The Insider: Christina Wallace
Eons before she founded her first startup, Christina Wallace had a career at the Metropolitan Opera. Yes: whoa. So what do sopranos and CEOs have in common? “They both have this idea that you can create something from nothing by being really innovative and scrappy,” she explains. She went on to launch Quincy Apparel—she talks very openly and honestly about its failure and how she handled that—and BridgeUp: STEM, an educational initiative at the American Museum of Natural History. These days, she’s the vice president of Bionic, which gives Fortune 500 companies tips on how to grow smarter, and she co-hosts a Forbes podcast on the intersection of tech and creativity. It’s called The Limit Does Not Exist, a title borrowed from Mean Girls. Please accept that as further proof that you need to know everything about her.
Q: What principles of startups should we all apply to our actual lives?
A: “Always having a learning lens to be able to adjust or pivot based on new information. Many high-achieving women succeeded in the school model, where a teacher tells you exactly what is expected of you, and you deliver exactly that thing. Out in the real world, it’s nothing like that. So I try to have that more adaptive approach to my own career path or even just to find out what makes me happy. It’s a huge advantage.”
Q: It seems like failure is an inevitable aspect of startups—and, hey, life!—but that doesn’t make it any more fun to endure. When it happens, how do you deal?
A: “My startup failed. Just straight-up ran out of money. And I had employees, and they had kids, and those kids were on our healthcare plan. Suddenly, their parents were unemployed. I crawled into bed and didn’t get up for about three weeks. I watched all seven seasons of The West Wing and ordered Seamless and saw no one and went nowhere. And then, at the end of those three weeks, I thought, ‘Okay, you’re still here. Now you’ve got to figure out what comes next. So get up and put on your big-girl pants.’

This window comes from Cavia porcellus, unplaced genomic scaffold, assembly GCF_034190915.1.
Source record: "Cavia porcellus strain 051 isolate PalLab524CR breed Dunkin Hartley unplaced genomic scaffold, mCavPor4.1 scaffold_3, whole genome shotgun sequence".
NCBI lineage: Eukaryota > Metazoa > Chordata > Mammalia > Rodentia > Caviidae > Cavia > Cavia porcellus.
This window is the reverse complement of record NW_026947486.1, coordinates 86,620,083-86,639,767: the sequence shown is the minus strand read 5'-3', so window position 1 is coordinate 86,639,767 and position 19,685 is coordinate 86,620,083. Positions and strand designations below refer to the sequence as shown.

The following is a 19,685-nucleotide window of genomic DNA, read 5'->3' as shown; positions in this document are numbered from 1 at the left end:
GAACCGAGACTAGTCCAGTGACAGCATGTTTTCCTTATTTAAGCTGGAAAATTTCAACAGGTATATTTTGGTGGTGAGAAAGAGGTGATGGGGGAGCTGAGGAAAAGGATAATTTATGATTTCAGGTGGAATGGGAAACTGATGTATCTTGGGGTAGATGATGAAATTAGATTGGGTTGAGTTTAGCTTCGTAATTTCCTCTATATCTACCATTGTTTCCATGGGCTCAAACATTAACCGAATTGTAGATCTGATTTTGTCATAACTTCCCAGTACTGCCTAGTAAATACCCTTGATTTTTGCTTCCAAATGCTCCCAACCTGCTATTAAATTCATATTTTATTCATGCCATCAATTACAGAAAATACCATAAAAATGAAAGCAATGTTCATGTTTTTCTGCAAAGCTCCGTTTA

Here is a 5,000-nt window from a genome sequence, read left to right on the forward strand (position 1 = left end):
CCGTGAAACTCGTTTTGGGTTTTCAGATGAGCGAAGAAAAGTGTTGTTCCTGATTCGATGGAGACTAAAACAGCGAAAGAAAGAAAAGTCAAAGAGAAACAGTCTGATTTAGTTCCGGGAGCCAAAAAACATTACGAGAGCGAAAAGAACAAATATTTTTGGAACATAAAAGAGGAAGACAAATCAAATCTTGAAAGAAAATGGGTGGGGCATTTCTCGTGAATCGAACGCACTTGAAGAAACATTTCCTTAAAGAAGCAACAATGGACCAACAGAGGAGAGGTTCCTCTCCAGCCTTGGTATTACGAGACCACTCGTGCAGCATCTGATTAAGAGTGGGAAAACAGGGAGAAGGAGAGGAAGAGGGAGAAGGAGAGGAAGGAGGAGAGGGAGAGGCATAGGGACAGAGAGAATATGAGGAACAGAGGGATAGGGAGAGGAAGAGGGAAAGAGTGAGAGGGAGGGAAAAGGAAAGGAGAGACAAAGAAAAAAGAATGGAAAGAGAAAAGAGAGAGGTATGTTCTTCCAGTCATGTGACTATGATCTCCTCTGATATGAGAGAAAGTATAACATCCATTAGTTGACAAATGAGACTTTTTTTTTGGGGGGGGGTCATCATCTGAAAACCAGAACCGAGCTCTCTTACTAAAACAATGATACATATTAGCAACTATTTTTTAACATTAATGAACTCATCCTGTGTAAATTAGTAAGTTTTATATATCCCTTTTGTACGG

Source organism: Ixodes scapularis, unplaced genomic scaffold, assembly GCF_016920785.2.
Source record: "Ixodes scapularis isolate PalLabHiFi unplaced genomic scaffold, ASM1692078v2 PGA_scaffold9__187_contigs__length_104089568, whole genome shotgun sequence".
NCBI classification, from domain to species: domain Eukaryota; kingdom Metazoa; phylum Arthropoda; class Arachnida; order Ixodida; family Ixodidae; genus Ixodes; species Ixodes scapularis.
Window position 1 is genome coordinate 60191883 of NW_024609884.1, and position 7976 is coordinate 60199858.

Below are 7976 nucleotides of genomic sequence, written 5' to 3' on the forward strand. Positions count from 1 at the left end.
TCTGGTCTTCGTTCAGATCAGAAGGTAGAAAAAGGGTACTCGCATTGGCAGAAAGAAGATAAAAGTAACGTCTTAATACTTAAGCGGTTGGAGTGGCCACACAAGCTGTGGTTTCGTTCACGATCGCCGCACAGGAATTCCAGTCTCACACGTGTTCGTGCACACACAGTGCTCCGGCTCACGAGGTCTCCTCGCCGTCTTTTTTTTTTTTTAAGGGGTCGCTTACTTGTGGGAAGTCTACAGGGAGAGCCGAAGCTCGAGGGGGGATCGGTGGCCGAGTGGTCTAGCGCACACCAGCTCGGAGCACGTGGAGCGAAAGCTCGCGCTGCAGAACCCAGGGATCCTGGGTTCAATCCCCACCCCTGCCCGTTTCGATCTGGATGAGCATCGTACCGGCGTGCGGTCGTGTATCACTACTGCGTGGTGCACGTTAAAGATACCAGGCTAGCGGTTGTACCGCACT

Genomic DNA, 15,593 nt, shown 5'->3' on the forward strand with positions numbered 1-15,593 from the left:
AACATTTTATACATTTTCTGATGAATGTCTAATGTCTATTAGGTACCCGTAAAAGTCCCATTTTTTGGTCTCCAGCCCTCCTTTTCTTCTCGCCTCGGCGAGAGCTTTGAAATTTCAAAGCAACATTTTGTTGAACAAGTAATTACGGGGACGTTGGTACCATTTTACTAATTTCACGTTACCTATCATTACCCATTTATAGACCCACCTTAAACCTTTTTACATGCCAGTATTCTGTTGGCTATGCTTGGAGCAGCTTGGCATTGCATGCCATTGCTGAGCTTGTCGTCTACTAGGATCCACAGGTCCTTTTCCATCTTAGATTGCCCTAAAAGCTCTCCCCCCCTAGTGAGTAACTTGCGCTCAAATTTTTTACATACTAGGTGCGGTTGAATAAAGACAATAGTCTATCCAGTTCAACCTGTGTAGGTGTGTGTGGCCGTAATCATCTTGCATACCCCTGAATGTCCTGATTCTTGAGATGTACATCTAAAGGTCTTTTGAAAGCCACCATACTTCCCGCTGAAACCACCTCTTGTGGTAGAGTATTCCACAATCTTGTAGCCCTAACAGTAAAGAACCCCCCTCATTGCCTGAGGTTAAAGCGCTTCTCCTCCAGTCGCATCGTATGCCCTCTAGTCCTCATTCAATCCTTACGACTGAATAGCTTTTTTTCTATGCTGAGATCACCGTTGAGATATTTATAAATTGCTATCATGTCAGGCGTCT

I had to reach out to my friends, my network, the people who cared about me very much and ask for help. And I’m not very good at that. I’m very good at helping others. I’m less good at being vulnerable in the times that I need help. And I wasn’t just asking for a pep talk. I had to say to people, ‘I need your real reflection back to me on what I’m good at and what I’m not so great at. Help me figure out what do I do next?’ I didn’t have a boss when I was running my own company. I didn’t have anyone giving me that regular feedback, and I was really at a loss as to where to go. So, I would say recovery is self-care and some introspection. I try not to wallow. Get back to being a whole person, which is wonderful and necessary. And after that’s over, you’ve got to be willing to take action.”
Q: What are your morning must-reads?
A: “I start with Lenny Letter and The Skimm—always. I love hitting up The Information for really thoughtful and fact-based tech journalism, which sometimes can feel lacking in other places. And I’m a huge politics junkie, so Nate Silver and FiveThirtyEight are the bible. I feel pretty great about the mix in my Twitter feed these days, too.”
Q: Ooh, good Twitter mix for sure! Who should we be following over there that we don’t yet know about?
A: “Sarah Conley is my go-to for fashion and beauty inspiration. She’s incredible. She’s my style guru. I follow Alex Cavoulacos from The Muse. She’s got really great productivity hacks. She makes me believe that I am going to get all this done today. And then probably Hunter Walk. He’s the founder of Homebrew, a VC firm, and he just shares really smart observations and links about tech.”
Q: Tell me about the last mind-blowing meal you ate. As in, heart-eyes-emoji-level good.
A: “We went to Black Barn in Flatiron for my boyfriend’s mom’s birthday. The cocktails were incredible. The scallops were to die for. It’s not even fall yet, but my favorite autumn food is butternut squash. They did this ravioli stuffed with it in, and I was like, ‘Bring on September! Bring me my cashmere. I’m ready.’”
Q: What do you buy whenever you’re at a drugstore?
A: “Burt’s Bees Intense Hydration Night Cream—I’m obsessed with it. I’ve been using it for 18 years, and it’s under $20. And I’m really bad at the birthday card, but the ‘thinking of you’ cards are my jam, so I try to stock up. [Ed. note: Good options here!] And I’ll buy chocolate-covered pretzels at the checkout aisle. Any kind is good, but Duane Reade’s in-house line sells them in single-serving packaging, which I’m so thankful for. Don’t say there are three servings in a tiny bag of trail mix. It’s wrong.”